Sycamore processor

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Sycamore is the name of Google's quantum processor comprising 54 qubits. In 2019, Sycamore completed a task in 200 seconds that Google claimed, in a Nature paper, would take a state-of-the-art supercomputer 10,000 years to finish. Thus, Google claimed to have achieved quantum supremacy. To estimate the time that would be taken by a classical supercomputer, Google ran portions of the quantum circuit simulation on the Summit (supercomputer), which is the most powerful classical computer in the world.[1][2][3][4] Later, IBM would make a counter argument, claiming that the task would only take 2.5 days on a classical system like Summit.[5]

References[edit]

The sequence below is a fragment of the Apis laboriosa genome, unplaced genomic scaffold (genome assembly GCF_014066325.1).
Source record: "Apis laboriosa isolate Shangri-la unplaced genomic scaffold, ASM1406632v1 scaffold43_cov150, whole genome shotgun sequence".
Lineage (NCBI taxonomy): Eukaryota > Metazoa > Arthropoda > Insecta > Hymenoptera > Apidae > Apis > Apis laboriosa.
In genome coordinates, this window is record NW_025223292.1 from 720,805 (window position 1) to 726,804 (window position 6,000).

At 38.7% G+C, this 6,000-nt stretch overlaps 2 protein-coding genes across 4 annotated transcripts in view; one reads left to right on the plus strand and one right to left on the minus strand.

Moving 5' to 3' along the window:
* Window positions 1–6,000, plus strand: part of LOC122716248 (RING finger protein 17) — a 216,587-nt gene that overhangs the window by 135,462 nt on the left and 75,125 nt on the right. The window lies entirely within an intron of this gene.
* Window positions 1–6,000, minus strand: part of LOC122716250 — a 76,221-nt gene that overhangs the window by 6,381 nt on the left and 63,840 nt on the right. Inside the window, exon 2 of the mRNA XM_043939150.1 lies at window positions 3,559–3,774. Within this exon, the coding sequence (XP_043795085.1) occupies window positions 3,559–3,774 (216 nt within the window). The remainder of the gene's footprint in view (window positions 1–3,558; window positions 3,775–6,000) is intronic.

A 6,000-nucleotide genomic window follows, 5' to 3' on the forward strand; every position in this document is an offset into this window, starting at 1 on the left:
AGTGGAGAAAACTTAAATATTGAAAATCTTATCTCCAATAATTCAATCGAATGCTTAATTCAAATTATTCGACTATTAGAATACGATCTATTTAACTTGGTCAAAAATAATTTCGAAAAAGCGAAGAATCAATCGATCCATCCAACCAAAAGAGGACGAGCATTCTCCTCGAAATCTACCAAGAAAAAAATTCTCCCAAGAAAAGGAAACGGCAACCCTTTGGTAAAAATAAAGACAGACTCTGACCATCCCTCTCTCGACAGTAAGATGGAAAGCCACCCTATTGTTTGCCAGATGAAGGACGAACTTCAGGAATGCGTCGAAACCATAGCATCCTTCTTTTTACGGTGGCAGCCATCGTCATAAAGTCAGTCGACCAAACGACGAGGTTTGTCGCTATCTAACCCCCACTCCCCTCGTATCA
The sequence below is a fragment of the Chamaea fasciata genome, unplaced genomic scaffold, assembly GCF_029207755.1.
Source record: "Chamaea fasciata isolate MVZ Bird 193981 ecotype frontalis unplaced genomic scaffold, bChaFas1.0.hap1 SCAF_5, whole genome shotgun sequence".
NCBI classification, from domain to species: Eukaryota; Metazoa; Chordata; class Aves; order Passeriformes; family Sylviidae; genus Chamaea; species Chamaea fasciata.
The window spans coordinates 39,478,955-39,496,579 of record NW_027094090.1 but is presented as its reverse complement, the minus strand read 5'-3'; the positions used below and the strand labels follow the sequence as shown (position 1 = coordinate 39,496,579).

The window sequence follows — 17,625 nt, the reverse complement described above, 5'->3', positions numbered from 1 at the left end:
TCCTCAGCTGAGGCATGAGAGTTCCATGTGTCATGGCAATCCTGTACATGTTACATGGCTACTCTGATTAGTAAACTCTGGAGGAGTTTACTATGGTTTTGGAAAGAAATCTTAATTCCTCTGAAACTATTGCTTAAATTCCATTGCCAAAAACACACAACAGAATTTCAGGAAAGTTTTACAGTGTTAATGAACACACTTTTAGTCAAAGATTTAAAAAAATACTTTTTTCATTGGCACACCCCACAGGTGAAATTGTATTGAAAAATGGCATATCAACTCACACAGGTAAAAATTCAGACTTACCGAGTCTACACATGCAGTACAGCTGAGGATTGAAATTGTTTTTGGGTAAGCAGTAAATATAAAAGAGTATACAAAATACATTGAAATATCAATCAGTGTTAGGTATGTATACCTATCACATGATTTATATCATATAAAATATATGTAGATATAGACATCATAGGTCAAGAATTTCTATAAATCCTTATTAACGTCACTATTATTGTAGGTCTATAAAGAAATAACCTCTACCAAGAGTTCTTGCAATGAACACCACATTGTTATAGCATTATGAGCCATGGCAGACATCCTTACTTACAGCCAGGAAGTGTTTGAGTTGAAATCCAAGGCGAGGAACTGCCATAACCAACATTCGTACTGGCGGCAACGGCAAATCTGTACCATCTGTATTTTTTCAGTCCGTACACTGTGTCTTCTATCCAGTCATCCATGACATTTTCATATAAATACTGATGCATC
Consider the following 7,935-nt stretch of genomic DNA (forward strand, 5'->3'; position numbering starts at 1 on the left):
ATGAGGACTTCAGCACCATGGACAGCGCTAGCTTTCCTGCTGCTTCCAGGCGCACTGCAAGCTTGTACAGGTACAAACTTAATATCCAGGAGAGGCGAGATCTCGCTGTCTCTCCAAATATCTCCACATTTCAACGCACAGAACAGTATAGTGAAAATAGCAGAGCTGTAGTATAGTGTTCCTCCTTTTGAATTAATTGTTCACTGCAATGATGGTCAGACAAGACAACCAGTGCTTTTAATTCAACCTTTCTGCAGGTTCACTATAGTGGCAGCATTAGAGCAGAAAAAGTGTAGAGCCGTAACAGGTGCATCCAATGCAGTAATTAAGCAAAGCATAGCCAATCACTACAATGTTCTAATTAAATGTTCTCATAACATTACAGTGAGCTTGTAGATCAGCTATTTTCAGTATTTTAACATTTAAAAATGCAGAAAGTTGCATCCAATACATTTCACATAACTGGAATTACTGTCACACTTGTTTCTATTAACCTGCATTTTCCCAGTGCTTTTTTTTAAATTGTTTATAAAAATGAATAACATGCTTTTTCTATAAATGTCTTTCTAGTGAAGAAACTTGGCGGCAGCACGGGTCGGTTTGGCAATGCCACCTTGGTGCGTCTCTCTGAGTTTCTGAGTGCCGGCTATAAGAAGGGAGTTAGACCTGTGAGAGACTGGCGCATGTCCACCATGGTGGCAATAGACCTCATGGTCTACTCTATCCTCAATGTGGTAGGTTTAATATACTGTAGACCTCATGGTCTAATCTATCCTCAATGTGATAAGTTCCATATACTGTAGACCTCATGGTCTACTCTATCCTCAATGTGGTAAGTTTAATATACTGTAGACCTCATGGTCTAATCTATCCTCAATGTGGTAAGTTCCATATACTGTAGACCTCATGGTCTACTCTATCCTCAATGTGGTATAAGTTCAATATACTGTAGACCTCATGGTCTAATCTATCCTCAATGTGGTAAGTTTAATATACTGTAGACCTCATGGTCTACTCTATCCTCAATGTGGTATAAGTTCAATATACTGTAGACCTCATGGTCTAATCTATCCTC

1. ^ Arute, Frank; Arya, Kunal; Babbush, Ryan; Bacon, Dave; Bardin, Joseph C.; Barends, Rami; Biswas, Rupak; Boixo, Sergio; Brandao, Fernando G. S. L.; Buell, David A.; Burkett, Brian (October 2019). "Quantum supremacy using a programmable superconducting processor". Nature. 574 (7779): 505–510. doi:10.1038/s41586-019-1666-5. ISSN 1476-4687.
  2. ^ "Google claims 'quantum supremacy' for computer". BBC News. 23 October 2019. Retrieved 23 October 2019.
  3. ^ "Hello quantum world! Google publishes landmark quantum supremacy claim". Nature. 23 October 2019. Retrieved 23 October 2019.
  4. ^ "Google Claims Breakthrough in Blazingly Fast Computing". The New York Times. 2019-10-23. ISSN 0362-4331. Retrieved 2019-11-03.
  5. ^ "On "Quantum Supremacy"". IBM Research Blog. 2019-10-22. Retrieved 2019-10-28.